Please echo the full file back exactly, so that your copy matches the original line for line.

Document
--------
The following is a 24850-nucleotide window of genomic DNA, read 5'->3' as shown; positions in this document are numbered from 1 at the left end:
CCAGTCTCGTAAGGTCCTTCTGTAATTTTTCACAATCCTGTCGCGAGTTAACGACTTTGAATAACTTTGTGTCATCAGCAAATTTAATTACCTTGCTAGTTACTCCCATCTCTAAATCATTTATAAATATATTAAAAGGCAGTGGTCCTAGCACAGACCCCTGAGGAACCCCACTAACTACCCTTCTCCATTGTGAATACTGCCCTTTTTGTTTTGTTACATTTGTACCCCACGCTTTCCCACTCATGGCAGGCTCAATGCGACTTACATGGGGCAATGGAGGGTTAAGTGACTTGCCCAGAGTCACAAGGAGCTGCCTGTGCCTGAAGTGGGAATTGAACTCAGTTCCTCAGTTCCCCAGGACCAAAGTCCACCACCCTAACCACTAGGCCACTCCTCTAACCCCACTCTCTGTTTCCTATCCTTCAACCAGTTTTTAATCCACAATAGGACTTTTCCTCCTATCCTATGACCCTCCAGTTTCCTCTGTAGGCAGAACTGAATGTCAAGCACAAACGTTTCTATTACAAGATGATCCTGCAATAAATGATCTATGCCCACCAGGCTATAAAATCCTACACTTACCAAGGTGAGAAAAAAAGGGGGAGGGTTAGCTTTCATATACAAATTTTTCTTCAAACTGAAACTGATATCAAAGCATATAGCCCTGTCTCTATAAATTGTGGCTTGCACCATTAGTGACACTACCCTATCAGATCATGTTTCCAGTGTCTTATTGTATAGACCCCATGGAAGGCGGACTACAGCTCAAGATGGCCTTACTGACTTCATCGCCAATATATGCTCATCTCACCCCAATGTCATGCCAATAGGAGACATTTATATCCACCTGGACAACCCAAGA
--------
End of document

The following is a 24850-nucleotide window of genomic DNA, read 5'->3' as shown; positions in this document are numbered from 1 at the left end:
CCAGTCTCGTAAGGTCCTTCTGTAATTTTTCACAATCCTGTCGCGAGTTAACGACTTTGAATAACTTTGTGTCATCAGCAAATTTAATTACCTTGCTAGTTACTCCCATCTCTAAATCATTTATAAATATATTAAAAGGCAGTGGTCCTAGCACAGACCCCTGAGGAACCCCACTAACTACCCTTCTCCATTGTGAATACTGCCCTTTTTGTTTTGTTACATTTGTACCCCACGCTTTCCCACTCATGGCAGGCTCAATGCGACTTACATGGGGCAATGGAGGGTTAAGTGACTTGCCCAGAGTCACAAGGAGCTGCCTGTGCCTGAAGTGGGAATTGAACTCAGTTCCTCAGTTCCCCAGGACCAAAGTCCACCACCCTAACCACTAGGCCACTCCTCTAACCCCACTCTCTGTTTCCTATCCTTCAACCAGTTTTTAATCCACAATAGGACTTTTCCTCCTATCCTATGACCCTCCAGTTTCCTCTGTAGGCAGAACTGAATGTCAAGCACAAACGTTTCTATTACAAGATGATCCTGCAATAAATGATCTATGCCCACCAGGCTATAAAATCCTACACTTACCAAGGTGAGAAAAAAAGGGGGAGGGTTAGCTTTCATATACAAATTTTTCTTCAAACTGAAACTGATATCAAAGCATATAGCCCTGTCTCTATAAATTGTGGCTTGCACCATTAGTGACACTACCCTATCAGATCATGTTTCCAGTGTCTTATTGTATAGACCCCATGGAAGGCGGACTACAGCTCAAGATGGCCTTACTGACTTCATCGCCAATATATGCTCATCTCACCCCAATGTCATGCCAATAGGAGACATTTATATCCACCTGGACAACCCAAGA